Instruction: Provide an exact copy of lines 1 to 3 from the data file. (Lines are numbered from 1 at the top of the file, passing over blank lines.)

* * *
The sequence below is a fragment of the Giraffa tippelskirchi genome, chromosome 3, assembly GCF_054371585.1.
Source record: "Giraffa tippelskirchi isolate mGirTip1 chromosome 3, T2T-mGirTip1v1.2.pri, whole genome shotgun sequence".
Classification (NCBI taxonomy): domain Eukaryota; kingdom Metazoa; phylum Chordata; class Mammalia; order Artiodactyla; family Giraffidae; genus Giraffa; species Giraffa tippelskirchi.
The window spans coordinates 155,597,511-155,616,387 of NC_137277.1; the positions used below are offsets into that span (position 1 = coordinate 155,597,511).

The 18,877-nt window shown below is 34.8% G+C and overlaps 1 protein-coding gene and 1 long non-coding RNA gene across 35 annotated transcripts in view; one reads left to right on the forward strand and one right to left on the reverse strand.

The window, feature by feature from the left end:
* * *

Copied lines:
The sequence below is a fragment of the Giraffa tippelskirchi genome, chromosome 3, assembly GCF_054371585.1.
Source record: "Giraffa tippelskirchi isolate mGirTip1 chromosome 3, T2T-mGirTip1v1.2.pri, whole genome shotgun sequence".
Classification (NCBI taxonomy): domain Eukaryota; kingdom Metazoa; phylum Chordata; class Mammalia; order Artiodactyla; family Giraffidae; genus Giraffa; species Giraffa tippelskirchi.